Article from the Houston Chronicle. Normal life of a road is 20 years. With heavy trucks might be less unless stronger pavement is used. Something to be said about little old Washburn Tunnel lasting more than 50 years.
Harris County may close Washburn Tunnel to large trucks
Officials discuss proposal at Galena Park meeting
By CAROL CHRISTIAN
Two or three times a day, debris falls from, or is knocked off, a truck passing through the Washburn Tunnel. Gail Miller, a Harris County assistant deputy commissioner who oversees the tunnel operation, said the debris can be as small as a six-inch strip of chrome or as big as a load of gravel. "We stop traffic at least once a day for something related to a truck," Miller said. She was among a half dozen county staff members at a community meeting Thursday at Galena Park's Alvin Baggett Community Center.
Harris County Commissioner Sylvia Garcia said she scheduled the meeting to give area residents an opportunity to comment on a proposal to keep large trucks out of the tunnel. Residents and other interested parties will have another chance to comment March 18, when the proposed restriction is scheduled to be on the Harris County Commissioners Court agenda.
The proposed restriction would bar trucks with three or more axles from entering the tunnel, which was built for smaller vehicles. If approved by the commissioners, the new regulation would take effect April 14. Garcia told the audience of about 25 community residents that the main issues are public safety and preservation of the 58-year-old transportation link. "We didn't expect it to last more than 50 years, but it's done better than we thought, and we'd like to preserve it," Garcia said.
She said her office had received few calls in opposition to the new restrictions. A handful of truck drivers said after the meeting that the new rules will cause them some inconvenience and extra expense. Armando Avina, a 44-year-old trucking company owner-operator, said he drives his five-axle truck through the Washburn Tunnel three or four times a week. With the new rules, he will have to find less direct routes from his home in Pasadena to the north side of the Houston Ship Channel, Avina said.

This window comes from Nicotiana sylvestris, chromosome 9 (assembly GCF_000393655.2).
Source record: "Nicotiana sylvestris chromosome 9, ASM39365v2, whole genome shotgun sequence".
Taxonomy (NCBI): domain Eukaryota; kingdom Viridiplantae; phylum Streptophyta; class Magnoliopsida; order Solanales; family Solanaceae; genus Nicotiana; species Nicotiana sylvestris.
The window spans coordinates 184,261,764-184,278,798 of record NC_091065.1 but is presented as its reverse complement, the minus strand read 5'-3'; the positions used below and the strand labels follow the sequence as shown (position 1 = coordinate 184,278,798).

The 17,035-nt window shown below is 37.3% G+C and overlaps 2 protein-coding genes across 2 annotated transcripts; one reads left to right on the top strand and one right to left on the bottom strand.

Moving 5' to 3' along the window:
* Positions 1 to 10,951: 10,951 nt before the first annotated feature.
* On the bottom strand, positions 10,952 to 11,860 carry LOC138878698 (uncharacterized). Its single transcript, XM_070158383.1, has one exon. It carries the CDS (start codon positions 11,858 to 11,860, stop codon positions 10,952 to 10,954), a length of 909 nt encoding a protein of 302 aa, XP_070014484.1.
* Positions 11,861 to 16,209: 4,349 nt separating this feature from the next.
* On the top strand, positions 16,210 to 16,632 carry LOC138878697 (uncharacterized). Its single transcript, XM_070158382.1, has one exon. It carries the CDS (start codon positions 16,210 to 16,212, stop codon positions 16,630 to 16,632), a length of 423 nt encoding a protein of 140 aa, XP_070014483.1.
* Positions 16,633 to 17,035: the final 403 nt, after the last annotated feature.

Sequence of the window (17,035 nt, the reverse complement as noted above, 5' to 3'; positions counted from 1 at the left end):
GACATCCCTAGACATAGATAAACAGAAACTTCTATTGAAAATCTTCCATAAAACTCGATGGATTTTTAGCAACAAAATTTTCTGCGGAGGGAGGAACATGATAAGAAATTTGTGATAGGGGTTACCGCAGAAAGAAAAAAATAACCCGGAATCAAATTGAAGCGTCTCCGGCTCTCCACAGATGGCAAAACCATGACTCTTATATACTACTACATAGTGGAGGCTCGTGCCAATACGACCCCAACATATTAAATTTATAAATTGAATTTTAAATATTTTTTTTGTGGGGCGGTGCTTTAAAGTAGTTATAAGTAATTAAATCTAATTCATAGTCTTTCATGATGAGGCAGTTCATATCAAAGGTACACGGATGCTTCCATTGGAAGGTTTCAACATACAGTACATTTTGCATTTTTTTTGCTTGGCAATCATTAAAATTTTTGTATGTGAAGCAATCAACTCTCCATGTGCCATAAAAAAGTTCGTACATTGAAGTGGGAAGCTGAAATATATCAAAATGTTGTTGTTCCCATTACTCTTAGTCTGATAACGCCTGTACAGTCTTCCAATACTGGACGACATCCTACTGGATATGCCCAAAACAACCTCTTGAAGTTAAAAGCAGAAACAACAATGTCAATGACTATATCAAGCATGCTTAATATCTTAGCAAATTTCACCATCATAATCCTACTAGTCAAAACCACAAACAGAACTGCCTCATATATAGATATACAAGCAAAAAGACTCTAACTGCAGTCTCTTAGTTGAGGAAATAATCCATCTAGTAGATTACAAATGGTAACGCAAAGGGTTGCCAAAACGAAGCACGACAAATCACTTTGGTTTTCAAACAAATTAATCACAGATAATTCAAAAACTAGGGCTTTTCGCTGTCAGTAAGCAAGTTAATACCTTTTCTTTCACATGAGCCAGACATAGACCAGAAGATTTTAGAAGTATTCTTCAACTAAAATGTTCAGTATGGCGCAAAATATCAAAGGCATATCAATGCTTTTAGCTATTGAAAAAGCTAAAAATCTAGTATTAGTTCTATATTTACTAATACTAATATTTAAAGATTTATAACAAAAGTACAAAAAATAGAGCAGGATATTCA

"Now I will probably (take Texas 225) to 610 because of the toll on the (Beltway 8) bridge," he said.
Miller said county officials realize the new rules will pose an inconvenience for some truckers, but safety factors take precedence. "We're all about safety," she said. "We want to maximize the life of the tunnel and keep it safe for all of you." Showing the truckers a 6-inch cylindrical air brake that came off a truck passing through the tunnel, she said, "Would you want that coming through your wife's windshield?"
Galena Park Police Chief Robert Pruitt said he was concerned that truckerdrivers who discover they can't use the tunnel will now take Clinton Drive "through the heart of Galena Park." "It's not so much the heavy truck traffic as the road maintenance," Pruitt said.
He said the county has done well at maintaining the Galena Park portion of Clinton, but he can't say the same for Houston. The chief urged Garcia to pressure Houston officials to do a better job of maintaining Clinton Drive. Garcia said she and Galena Park Mayor R.P. "Bobby" Barrett had discussed the street with Houston officials. "Some things we just can't get them moving on," she said. "When you have two jurisdictions and federal money, you have to work together."
Barrett recalled being at the tunnel opening as a boy of 12. He and a friend rode their bicycles to the tunnel entrance and ran through it.
Stanley Sloan, another longtime Galena Park resident at Thursday's community meeting also attended the tunnel opener, when he was a sophomore at Galena Park High School. He played bass horn in the school marching band, which played for the opening ceremony. The band marched through the new tunnel, playing as they marched, but Sloan said it was impossible to hear themselves due to the reverberation. Sloan said he now avoids using the tunnel because he doesn't like rushing at 50 mph to stay in front of speeders who scorn the 35 mph limit.